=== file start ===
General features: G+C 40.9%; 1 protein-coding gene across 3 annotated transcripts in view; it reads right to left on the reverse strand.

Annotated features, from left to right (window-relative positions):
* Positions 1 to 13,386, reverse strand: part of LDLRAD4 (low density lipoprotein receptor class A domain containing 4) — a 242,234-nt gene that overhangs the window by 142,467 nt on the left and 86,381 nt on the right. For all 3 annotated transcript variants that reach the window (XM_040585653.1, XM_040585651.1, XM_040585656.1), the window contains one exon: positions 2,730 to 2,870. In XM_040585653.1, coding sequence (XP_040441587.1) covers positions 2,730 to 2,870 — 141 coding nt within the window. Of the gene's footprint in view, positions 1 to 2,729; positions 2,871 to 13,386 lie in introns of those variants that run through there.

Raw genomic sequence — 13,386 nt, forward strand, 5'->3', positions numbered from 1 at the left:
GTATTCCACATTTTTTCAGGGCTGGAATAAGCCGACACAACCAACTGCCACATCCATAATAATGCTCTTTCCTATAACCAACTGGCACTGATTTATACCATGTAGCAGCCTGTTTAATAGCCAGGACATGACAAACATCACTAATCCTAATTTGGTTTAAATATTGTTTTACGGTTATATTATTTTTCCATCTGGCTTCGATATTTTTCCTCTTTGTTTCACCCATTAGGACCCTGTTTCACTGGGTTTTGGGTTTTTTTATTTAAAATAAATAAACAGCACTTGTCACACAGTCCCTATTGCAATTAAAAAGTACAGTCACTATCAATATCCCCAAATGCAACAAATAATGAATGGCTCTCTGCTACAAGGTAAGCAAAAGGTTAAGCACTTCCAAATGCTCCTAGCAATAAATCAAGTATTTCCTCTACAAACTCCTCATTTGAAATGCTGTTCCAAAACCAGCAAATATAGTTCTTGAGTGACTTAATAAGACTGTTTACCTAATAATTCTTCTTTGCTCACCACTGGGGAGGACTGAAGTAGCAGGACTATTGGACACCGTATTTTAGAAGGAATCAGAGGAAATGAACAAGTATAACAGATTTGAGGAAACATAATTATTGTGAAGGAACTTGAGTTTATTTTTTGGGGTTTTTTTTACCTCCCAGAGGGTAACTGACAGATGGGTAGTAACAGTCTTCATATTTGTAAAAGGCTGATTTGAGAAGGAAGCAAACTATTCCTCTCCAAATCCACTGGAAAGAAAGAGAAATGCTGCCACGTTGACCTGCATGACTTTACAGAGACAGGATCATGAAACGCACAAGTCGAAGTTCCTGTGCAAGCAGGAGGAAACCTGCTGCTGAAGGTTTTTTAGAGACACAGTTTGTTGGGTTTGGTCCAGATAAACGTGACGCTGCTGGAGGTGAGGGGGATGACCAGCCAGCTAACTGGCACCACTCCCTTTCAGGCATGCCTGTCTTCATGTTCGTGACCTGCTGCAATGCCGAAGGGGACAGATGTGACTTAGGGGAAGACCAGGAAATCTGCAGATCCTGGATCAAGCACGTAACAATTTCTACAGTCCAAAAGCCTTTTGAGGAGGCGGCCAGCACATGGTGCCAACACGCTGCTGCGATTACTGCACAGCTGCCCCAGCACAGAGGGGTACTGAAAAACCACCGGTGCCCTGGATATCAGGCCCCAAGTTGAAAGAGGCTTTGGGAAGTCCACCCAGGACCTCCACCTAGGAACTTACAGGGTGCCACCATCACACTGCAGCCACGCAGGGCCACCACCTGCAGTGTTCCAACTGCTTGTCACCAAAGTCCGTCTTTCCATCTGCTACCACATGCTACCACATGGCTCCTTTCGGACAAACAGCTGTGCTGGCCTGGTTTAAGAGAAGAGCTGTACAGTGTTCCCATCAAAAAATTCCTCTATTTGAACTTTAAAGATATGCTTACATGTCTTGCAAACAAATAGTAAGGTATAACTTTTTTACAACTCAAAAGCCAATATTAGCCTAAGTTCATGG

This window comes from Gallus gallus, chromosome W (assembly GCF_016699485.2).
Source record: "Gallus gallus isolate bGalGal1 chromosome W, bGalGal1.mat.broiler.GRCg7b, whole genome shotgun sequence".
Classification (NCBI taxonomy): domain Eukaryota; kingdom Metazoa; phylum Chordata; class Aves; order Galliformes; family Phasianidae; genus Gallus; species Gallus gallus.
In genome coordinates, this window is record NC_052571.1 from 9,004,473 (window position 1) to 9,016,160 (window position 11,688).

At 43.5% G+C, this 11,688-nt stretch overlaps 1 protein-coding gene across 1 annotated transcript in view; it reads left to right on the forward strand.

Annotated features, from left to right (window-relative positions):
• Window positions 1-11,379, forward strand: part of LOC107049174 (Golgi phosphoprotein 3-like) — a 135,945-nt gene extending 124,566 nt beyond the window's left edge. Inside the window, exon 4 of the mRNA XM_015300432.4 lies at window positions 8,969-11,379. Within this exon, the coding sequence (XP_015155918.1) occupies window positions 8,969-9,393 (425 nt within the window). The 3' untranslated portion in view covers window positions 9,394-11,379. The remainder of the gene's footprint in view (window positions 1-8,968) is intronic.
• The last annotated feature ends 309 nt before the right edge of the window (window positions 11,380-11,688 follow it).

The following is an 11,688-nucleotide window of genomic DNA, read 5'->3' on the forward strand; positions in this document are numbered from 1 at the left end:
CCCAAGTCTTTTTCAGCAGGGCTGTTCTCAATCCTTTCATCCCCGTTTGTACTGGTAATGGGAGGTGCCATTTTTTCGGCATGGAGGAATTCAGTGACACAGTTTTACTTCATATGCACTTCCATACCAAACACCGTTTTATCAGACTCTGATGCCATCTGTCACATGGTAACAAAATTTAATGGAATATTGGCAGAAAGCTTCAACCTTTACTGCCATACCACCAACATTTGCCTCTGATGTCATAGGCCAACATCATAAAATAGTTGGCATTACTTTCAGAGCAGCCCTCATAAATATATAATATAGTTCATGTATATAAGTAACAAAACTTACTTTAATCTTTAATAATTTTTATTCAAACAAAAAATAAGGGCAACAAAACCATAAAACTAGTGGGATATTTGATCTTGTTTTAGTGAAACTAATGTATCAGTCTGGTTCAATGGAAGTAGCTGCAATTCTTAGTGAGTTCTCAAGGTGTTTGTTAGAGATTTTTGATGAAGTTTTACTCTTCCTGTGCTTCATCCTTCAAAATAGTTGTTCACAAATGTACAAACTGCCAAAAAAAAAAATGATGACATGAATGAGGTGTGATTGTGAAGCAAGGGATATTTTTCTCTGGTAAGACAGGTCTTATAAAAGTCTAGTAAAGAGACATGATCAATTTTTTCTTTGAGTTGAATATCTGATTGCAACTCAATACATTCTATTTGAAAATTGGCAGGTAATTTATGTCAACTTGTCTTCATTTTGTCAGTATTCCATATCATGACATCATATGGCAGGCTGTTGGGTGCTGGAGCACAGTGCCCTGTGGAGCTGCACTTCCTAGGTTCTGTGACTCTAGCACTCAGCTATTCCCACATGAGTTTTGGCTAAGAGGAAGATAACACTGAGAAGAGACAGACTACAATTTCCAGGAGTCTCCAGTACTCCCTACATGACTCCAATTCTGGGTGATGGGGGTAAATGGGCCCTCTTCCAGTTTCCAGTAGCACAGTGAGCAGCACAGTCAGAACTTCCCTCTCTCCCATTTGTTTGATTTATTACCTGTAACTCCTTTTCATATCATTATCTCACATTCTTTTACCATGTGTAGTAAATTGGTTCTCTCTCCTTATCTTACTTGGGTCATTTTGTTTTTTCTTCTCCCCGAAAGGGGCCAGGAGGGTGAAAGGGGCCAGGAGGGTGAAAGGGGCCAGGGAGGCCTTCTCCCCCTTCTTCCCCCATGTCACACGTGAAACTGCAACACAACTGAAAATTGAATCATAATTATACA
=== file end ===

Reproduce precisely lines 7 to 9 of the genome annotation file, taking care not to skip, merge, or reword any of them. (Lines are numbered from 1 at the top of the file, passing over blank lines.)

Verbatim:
Source record: "Gallus gallus isolate bGalGal1 chromosome W, bGalGal1.mat.broiler.GRCg7b, whole genome shotgun sequence".
Classification (NCBI taxonomy): domain Eukaryota; kingdom Metazoa; phylum Chordata; class Aves; order Galliformes; family Phasianidae; genus Gallus; species Gallus gallus.
In genome coordinates, this window is record NC_052571.1 from 9,004,473 (window position 1) to 9,016,160 (window position 11,688).